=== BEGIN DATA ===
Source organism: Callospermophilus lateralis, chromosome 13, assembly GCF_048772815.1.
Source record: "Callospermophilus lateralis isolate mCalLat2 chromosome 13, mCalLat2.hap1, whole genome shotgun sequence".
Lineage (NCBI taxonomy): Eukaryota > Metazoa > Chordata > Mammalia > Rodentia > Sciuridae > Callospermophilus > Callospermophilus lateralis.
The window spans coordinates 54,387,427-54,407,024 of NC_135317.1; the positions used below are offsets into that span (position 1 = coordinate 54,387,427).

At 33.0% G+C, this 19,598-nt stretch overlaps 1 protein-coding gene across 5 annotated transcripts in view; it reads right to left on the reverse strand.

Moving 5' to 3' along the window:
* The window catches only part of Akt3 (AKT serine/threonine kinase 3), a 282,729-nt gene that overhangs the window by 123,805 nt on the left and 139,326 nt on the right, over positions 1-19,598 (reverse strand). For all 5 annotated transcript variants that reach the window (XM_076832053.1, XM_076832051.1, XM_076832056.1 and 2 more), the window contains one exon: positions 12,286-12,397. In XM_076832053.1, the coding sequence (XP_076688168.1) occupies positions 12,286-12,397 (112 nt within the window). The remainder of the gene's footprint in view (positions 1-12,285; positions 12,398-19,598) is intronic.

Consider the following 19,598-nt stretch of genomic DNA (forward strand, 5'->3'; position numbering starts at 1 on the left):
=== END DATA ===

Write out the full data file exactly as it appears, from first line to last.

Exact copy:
Source organism: Callospermophilus lateralis, chromosome 13, assembly GCF_048772815.1.
Source record: "Callospermophilus lateralis isolate mCalLat2 chromosome 13, mCalLat2.hap1, whole genome shotgun sequence".
Lineage (NCBI taxonomy): Eukaryota > Metazoa > Chordata > Mammalia > Rodentia > Sciuridae > Callospermophilus > Callospermophilus lateralis.
The window spans coordinates 54,387,427-54,407,024 of NC_135317.1; the positions used below are offsets into that span (position 1 = coordinate 54,387,427).

At 33.0% G+C, this 19,598-nt stretch overlaps 1 protein-coding gene across 5 annotated transcripts in view; it reads right to left on the reverse strand.

Moving 5' to 3' along the window:
* The window catches only part of Akt3 (AKT serine/threonine kinase 3), a 282,729-nt gene that overhangs the window by 123,805 nt on the left and 139,326 nt on the right, over positions 1-19,598 (reverse strand). For all 5 annotated transcript variants that reach the window (XM_076832053.1, XM_076832051.1, XM_076832056.1 and 2 more), the window contains one exon: positions 12,286-12,397. In XM_076832053.1, the coding sequence (XP_076688168.1) occupies positions 12,286-12,397 (112 nt within the window). The remainder of the gene's footprint in view (positions 1-12,285; positions 12,398-19,598) is intronic.

Consider the following 19,598-nt stretch of genomic DNA (forward strand, 5'->3'; position numbering starts at 1 on the left):